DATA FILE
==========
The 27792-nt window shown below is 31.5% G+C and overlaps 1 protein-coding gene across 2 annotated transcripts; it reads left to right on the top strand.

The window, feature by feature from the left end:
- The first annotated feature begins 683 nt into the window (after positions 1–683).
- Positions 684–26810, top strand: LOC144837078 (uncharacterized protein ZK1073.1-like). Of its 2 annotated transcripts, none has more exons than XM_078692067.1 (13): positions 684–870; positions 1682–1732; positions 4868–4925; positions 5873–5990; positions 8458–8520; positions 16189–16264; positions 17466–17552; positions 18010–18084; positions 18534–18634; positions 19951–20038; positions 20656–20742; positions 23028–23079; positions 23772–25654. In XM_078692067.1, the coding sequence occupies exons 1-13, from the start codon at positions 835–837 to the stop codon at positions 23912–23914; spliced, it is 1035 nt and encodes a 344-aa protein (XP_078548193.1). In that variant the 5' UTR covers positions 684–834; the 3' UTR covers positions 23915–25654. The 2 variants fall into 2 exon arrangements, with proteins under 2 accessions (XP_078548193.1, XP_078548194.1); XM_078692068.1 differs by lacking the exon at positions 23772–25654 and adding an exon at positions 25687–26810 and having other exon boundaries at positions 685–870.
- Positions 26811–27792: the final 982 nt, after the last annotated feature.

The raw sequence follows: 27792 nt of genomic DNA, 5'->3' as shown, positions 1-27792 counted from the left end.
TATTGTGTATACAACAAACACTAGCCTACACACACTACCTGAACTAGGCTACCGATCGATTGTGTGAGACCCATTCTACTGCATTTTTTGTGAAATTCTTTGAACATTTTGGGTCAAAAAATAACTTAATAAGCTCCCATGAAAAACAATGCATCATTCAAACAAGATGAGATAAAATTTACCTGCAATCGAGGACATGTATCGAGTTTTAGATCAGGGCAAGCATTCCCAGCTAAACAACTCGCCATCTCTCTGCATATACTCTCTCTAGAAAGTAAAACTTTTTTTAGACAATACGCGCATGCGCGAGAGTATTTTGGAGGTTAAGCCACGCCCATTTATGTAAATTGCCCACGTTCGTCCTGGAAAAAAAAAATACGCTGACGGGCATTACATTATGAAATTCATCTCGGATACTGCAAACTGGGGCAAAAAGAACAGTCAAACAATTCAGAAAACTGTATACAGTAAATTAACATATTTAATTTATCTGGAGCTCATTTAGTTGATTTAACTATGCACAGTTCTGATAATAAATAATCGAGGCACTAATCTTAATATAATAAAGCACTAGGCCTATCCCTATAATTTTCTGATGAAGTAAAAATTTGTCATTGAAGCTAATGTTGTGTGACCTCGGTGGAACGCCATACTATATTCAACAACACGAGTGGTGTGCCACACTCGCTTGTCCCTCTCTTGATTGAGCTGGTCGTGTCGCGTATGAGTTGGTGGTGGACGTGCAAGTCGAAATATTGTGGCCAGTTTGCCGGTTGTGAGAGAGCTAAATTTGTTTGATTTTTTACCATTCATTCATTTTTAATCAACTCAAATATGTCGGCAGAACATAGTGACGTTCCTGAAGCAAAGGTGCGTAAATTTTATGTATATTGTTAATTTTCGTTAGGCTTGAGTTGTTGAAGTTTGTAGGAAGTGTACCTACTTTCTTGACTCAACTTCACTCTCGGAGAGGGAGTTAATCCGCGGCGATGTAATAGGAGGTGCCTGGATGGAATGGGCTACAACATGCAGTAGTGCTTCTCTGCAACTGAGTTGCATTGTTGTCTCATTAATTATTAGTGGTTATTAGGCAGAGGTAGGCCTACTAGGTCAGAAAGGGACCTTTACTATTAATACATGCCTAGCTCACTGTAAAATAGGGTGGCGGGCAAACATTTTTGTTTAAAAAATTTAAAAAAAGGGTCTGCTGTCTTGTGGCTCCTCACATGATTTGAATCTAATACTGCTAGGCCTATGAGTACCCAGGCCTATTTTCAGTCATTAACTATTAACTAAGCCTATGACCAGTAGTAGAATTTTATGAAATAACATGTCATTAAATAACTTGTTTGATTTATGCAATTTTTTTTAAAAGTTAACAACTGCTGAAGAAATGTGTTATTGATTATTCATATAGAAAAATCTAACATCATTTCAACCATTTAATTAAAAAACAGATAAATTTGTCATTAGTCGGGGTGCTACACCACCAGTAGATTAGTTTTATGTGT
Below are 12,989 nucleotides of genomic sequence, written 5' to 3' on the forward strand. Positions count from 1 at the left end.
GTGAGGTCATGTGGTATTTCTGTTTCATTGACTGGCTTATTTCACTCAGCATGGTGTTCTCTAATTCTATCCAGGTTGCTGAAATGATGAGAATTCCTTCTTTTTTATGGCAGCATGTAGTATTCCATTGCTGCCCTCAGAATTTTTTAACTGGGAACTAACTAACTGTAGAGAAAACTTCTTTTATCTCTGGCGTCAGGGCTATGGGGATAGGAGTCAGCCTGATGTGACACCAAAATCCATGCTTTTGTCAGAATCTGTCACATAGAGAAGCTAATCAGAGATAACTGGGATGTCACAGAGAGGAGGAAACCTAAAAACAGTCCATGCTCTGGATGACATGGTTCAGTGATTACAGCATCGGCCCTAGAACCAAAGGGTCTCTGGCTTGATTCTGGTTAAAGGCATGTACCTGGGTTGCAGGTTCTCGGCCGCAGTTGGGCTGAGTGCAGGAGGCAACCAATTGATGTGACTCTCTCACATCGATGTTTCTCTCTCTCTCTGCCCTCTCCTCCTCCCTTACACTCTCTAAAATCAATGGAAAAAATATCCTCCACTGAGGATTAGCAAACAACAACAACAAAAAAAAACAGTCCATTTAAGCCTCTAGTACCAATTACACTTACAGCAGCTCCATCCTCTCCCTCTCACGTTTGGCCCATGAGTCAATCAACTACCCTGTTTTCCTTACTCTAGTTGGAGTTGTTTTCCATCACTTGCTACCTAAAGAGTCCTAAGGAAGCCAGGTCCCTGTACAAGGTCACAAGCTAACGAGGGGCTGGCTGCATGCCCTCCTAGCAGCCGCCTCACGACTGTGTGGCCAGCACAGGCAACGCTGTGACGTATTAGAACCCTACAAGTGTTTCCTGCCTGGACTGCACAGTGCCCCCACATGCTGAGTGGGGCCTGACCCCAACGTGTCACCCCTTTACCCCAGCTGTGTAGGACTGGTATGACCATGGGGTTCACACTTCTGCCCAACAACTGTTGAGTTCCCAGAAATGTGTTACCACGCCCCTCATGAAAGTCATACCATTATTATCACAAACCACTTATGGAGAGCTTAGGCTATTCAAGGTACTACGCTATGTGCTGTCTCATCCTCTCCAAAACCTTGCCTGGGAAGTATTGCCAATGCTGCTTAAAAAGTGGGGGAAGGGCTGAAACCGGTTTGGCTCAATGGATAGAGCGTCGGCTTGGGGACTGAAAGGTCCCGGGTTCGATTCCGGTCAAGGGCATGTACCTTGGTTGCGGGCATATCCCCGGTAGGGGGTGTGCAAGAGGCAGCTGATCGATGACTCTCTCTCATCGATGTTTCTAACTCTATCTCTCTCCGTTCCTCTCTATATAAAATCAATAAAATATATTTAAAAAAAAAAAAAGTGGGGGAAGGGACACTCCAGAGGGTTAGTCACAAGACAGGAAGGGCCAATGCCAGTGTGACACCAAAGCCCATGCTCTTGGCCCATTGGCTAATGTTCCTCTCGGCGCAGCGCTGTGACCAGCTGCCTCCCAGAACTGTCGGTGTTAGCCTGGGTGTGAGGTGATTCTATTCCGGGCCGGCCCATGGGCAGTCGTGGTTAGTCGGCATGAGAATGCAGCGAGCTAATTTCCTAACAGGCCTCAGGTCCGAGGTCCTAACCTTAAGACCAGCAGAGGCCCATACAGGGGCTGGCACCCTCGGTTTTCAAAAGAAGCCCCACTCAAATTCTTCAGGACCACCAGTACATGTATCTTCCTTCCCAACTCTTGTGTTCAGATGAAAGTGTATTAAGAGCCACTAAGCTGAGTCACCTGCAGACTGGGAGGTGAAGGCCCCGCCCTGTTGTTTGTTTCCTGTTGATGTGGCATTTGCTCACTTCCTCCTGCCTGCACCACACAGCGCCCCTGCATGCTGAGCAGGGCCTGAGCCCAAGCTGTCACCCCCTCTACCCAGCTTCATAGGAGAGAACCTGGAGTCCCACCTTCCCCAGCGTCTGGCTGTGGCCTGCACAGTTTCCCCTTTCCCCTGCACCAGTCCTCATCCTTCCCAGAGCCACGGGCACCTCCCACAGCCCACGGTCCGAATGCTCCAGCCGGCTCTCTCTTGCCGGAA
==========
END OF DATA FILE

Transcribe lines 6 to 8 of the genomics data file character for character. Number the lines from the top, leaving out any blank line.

The raw sequence follows: 27792 nt of genomic DNA, 5'->3' as shown, positions 1-27792 counted from the left end.
TATTGTGTATACAACAAACACTAGCCTACACACACTACCTGAACTAGGCTACCGATCGATTGTGTGAGACCCATTCTACTGCATTTTTTGTGAAATTCTTTGAACATTTTGGGTCAAAAAATAACTTAATAAGCTCCCATGAAAAACAATGCATCATTCAAACAAGATGAGATAAAATTTACCTGCAATCGAGGACATGTATCGAGTTTTAGATCAGGGCAAGCATTCCCAGCTAAACAACTCGCCATCTCTCTGCATATACTCTCTCTAGAAAGTAAAACTTTTTTTAGACAATACGCGCATGCGCGAGAGTATTTTGGAGGTTAAGCCACGCCCATTTATGTAAATTGCCCACGTTCGTCCTGGAAAAAAAAAATACGCTGACGGGCATTACATTATGAAATTCATCTCGGATACTGCAAACTGGGGCAAAAAGAACAGTCAAACAATTCAGAAAACTGTATACAGTAAATTAACATATTTAATTTATCTGGAGCTCATTTAGTTGATTTAACTATGCACAGTTCTGATAATAAATAATCGAGGCACTAATCTTAATATAATAAAGCACTAGGCCTATCCCTATAATTTTCTGATGAAGTAAAAATTTGTCATTGAAGCTAATGTTGTGTGACCTCGGTGGAACGCCATACTATATTCAACAACACGAGTGGTGTGCCACACTCGCTTGTCCCTCTCTTGATTGAGCTGGTCGTGTCGCGTATGAGTTGGTGGTGGACGTGCAAGTCGAAATATTGTGGCCAGTTTGCCGGTTGTGAGAGAGCTAAATTTGTTTGATTTTTTACCATTCATTCATTTTTAATCAACTCAAATATGTCGGCAGAACATAGTGACGTTCCTGAAGCAAAGGTGCGTAAATTTTATGTATATTGTTAATTTTCGTTAGGCTTGAGTTGTTGAAGTTTGTAGGAAGTGTACCTACTTTCTTGACTCAACTTCACTCTCGGAGAGGGAGTTAATCCGCGGCGATGTAATAGGAGGTGCCTGGATGGAATGGGCTACAACATGCAGTAGTGCTTCTCTGCAACTGAGTTGCATTGTTGTCTCATTAATTATTAGTGGTTATTAGGCAGAGGTAGGCCTACTAGGTCAGAAAGGGACCTTTACTATTAATACATGCCTAGCTCACTGTAAAATAGGGTGGCGGGCAAACATTTTTGTTTAAAAAATTTAAAAAAAGGGTCTGCTGTCTTGTGGCTCCTCACATGATTTGAATCTAATACTGCTAGGCCTATGAGTACCCAGGCCTATTTTCAGTCATTAACTATTAACTAAGCCTATGACCAGTAGTAGAATTTTATGAAATAACATGTCATTAAATAACTTGTTTGATTTATGCAATTTTTTTTAAAAGTTAACAACTGCTGAAGAAATGTGTTATTGATTATTCATATAGAAAAATCTAACATCATTTCAACCATTTAATTAAAAAACAGATAAATTTGTCATTAGTCGGGGTGCTACACCACCAGTAGATTAGTTTTATGTGT
Below are 12,989 nucleotides of genomic sequence, written 5' to 3' on the forward strand. Positions count from 1 at the left end.